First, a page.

In regard to usefulness, the Supreme Court has already addressed the question of how a chemical compound can satisfy the usefulness requirement.[xxiv] In Brenner v. Manson, the Court concluded that efficacy must be shown in order to be deemed useful.[xxv] Efficacy is already required by the Hatch-Waxman Act, which requires that new clinical investigations applications present the FDA with novelty, safety, and efficacy studies.[xxvi] Therefore, this requirement should not be hard to satisfy. Ultimately, the FDA can rely on patent law’s carefully considered definition of innovation in their exclusivity determination. By doing so, the agency will satisfy their new requirement of needing a scientific or legal standard for defining a pioneer drug’s “innovations.”
Since the inception of the Hatch-Waxman Amendments, the FDA’s determination for three-year clinical investigations exclusivity was generally unquestioned. However, Braeburn v. FDA brought about significant interpretive challenges to the provision and questions about agency deference. This blog proposes a legal and scientific standard that should suffice the Court’s new requirement over the exclusivity determination process, a standard already firmly rooted in IP law. This blog also proposes changes to the FDA’s drug approval process which will help the agency fend off interpretive challenges.
Hopefully, with these suggestions, litigation surrounding this inherently ambiguous statute will diminish. But importantly, these suggestions hope to maintain the overall purpose of the three-year clinical investigation’s exclusivity provision; incentivize the development of new drugs, albeit in forms such as a new indication, a new route of administration, or new dosage forms, while still enabling the approval of lower-cost generic copies or competitive therapies.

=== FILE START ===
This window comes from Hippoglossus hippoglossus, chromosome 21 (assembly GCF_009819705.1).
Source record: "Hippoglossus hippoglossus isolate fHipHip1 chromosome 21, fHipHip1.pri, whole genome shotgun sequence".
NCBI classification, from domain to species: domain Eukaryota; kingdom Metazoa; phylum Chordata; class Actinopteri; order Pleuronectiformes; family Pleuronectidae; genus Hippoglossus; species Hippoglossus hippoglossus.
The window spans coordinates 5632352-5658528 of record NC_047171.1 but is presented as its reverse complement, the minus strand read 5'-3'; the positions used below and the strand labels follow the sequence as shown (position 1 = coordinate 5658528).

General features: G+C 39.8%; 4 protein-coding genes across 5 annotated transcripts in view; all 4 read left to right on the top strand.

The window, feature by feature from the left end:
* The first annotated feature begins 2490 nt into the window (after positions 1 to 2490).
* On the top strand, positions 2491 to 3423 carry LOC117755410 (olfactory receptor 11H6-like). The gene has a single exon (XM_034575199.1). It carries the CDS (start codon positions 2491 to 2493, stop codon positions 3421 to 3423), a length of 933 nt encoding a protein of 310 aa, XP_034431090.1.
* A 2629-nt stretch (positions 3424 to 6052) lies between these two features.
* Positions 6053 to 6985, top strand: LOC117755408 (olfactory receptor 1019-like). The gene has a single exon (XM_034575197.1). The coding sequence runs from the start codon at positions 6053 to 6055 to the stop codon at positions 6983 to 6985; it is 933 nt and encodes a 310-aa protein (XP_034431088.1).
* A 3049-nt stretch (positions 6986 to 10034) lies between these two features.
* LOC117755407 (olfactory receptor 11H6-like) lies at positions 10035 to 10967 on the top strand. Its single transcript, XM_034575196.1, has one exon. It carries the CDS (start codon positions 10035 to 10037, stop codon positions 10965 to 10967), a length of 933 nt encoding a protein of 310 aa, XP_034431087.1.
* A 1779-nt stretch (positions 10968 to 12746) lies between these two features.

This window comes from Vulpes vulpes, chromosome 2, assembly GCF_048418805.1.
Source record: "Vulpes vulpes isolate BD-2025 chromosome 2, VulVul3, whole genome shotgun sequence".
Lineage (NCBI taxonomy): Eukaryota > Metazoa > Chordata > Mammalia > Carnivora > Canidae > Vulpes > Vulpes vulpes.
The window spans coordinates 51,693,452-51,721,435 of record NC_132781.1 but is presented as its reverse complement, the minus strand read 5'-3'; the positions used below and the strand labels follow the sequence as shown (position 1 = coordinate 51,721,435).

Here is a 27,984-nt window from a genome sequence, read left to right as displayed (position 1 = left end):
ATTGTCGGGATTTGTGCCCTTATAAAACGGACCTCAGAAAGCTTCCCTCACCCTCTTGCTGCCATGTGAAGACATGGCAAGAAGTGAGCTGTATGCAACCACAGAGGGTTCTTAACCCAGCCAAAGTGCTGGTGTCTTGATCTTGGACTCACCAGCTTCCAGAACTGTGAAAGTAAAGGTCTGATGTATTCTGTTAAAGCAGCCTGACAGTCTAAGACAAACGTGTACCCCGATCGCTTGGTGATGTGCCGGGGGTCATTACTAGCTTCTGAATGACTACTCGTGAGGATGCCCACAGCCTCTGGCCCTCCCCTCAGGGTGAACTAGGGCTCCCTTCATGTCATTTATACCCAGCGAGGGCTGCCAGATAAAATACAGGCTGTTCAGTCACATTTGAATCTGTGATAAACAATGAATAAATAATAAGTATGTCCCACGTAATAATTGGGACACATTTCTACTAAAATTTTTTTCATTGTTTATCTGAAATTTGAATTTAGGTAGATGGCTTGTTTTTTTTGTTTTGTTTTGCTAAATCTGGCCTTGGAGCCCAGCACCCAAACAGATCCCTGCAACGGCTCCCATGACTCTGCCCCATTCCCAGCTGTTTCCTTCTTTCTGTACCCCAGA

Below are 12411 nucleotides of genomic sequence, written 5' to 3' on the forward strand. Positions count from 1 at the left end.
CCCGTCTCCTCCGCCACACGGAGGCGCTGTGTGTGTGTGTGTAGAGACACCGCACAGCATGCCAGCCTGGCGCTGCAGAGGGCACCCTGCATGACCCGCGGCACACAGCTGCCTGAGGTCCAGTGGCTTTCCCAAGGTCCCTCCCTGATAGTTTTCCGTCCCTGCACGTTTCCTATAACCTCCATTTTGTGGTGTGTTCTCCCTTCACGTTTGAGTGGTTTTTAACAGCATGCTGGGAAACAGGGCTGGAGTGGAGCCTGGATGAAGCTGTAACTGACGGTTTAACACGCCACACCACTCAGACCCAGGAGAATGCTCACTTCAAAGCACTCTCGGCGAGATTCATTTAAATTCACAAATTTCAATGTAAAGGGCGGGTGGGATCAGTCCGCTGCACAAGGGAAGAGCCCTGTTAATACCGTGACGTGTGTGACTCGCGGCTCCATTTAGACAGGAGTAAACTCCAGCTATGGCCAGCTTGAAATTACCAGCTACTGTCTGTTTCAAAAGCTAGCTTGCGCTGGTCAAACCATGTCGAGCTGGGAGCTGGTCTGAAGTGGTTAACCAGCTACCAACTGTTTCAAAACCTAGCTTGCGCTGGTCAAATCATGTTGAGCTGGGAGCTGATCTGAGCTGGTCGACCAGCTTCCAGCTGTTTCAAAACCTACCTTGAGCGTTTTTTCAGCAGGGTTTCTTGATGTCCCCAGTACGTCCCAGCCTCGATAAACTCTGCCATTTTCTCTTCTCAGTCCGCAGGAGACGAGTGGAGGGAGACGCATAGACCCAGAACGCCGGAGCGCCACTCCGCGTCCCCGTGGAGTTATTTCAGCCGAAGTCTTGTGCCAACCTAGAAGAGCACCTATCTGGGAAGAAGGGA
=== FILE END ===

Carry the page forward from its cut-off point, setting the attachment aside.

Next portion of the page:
[i] Robert A. Bohrer & John T. Prince, The Tail of Two Proteins: The FDA’s Uncertain Interpretation of the Orphan Drug Act, 12 Harv. J. of L. & Tech. 365, 387 (1999).
[ii] See Generally Id.
[iii] 21 U.S.C. § 355(c)(3)(E)(iii) (2018).
[vi] Braeburn, Inc. v. U.S. Food & Drug Admin., 389 F.Supp.3d 1, (2019).
[vii] Braeburn, 389 F.Supp.3d at 13.
[ix] See Generally, the Administrative Procedure Act (APA).
[x] Braeburn, 389 F.Supp.3d at 24.
[xi] Id. at 23.
[xii] Id. at 24.
[xiv] Nicole Stakleff, Clinical Diagnosis of FDA’s Clinical Investigation Exclusivity Standard? Unreasonable, Pepper Hamilton, LLP (Aug. 27, 2019), https://www.pepperlaw.com/publications/clinical-diagnosis-of-fdas-clinical-investigation-exclusivity-standard-unreasonable-2019-08-27/#_ftnref4.
[xv] Braeburn, supra note xii.
[xvii] Id. at 8.
[xviii] Innovation and Intellectual Property, World Intellectual Prop Org, (last visited Apr. 10, 2021)(“[A manufacturer] needs to demonstrate that their technology is new (novel), useful and not obvious to someone working in the related field.”).
[xix] Joseph Scott Miller et al., Intellectual Property Law: Cases & Materials 124 (5th ed. 2017).
[xx] Braeburn, 389 F.Supp.3d 1, 23 (2019).
[xxi] Stakleff, supra note xi.
[xxiii] 35 U.S.C. 102 (2012).
[xxiv] Brenner v. Manson, 383 U.S. 519 (1966).
[xxv] Id. at 533.
[xxvi] 21 C.F.R. 314.50 (2011).